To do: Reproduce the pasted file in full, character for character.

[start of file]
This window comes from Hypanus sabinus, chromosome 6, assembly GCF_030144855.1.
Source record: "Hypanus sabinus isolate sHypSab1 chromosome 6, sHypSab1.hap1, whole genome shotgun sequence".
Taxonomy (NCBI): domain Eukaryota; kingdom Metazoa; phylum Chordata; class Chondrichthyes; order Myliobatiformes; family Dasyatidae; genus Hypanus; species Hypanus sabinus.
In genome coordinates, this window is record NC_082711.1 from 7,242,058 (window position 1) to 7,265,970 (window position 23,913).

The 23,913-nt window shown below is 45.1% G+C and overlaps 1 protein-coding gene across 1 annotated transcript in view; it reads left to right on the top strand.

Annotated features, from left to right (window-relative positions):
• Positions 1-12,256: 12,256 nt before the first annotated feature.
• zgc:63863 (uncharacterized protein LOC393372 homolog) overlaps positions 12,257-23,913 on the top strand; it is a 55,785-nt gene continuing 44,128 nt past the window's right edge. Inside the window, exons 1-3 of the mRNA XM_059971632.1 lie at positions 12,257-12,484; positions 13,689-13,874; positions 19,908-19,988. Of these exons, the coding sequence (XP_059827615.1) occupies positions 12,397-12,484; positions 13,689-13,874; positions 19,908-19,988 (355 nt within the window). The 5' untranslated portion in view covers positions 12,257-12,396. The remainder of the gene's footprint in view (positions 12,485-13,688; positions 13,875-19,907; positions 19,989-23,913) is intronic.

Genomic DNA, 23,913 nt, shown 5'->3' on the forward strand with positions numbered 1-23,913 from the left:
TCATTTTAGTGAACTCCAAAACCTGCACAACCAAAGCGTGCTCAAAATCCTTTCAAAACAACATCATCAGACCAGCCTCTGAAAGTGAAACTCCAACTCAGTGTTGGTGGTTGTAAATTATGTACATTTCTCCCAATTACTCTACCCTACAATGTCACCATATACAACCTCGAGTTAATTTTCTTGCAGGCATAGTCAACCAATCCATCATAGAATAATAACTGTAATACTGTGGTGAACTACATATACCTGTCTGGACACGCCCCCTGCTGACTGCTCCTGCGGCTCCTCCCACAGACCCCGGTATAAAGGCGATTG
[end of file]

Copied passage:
This window comes from Hypanus sabinus, chromosome 6, assembly GCF_030144855.1.
Source record: "Hypanus sabinus isolate sHypSab1 chromosome 6, sHypSab1.hap1, whole genome shotgun sequence".
Taxonomy (NCBI): domain Eukaryota; kingdom Metazoa; phylum Chordata; class Chondrichthyes; order Myliobatiformes; family Dasyatidae; genus Hypanus; species Hypanus sabinus.
In genome coordinates, this window is record NC_082711.1 from 7,242,058 (window position 1) to 7,265,970 (window position 23,913).

The 23,913-nt window shown below is 45.1% G+C and overlaps 1 protein-coding gene across 1 annotated transcript in view; it reads left to right on the top strand.

Annotated features, from left to right (window-relative positions):
• Positions 1-12,256: 12,256 nt before the first annotated feature.
• zgc:63863 (uncharacterized protein LOC393372 homolog) overlaps positions 12,257-23,913 on the top strand; it is a 55,785-nt gene continuing 44,128 nt past the window's right edge. Inside the window, exons 1-3 of the mRNA XM_059971632.1 lie at positions 12,257-12,484; positions 13,689-13,874; positions 19,908-19,988. Of these exons, the coding sequence (XP_059827615.1) occupies positions 12,397-12,484; positions 13,689-13,874; positions 19,908-19,988 (355 nt within the window). The 5' untranslated portion in view covers positions 12,257-12,396. The remainder of the gene's footprint in view (positions 12,485-13,688; positions 13,875-19,907; positions 19,989-23,913) is intronic.

Genomic DNA, 23,913 nt, shown 5'->3' on the forward strand with positions numbered 1-23,913 from the left:
TCATTTTAGTGAACTCCAAAACCTGCACAACCAAAGCGTGCTCAAAATCCTTTCAAAACAACATCATCAGACCAGCCTCTGAAAGTGAAACTCCAACTCAGTGTTGGTGGTTGTAAATTATGTACATTTCTCCCAATTACTCTACCCTACAATGTCACCATATACAACCTCGAGTTAATTTTCTTGCAGGCATAGTCAACCAATCCATCATAGAATAATAACTGTAATACTGTGGTGAACTACATATACCTGTCTGGACACGCCCCCTGCTGACTGCTCCTGCGGCTCCTCCCACAGACCCCGGTATAAAGGCGATTG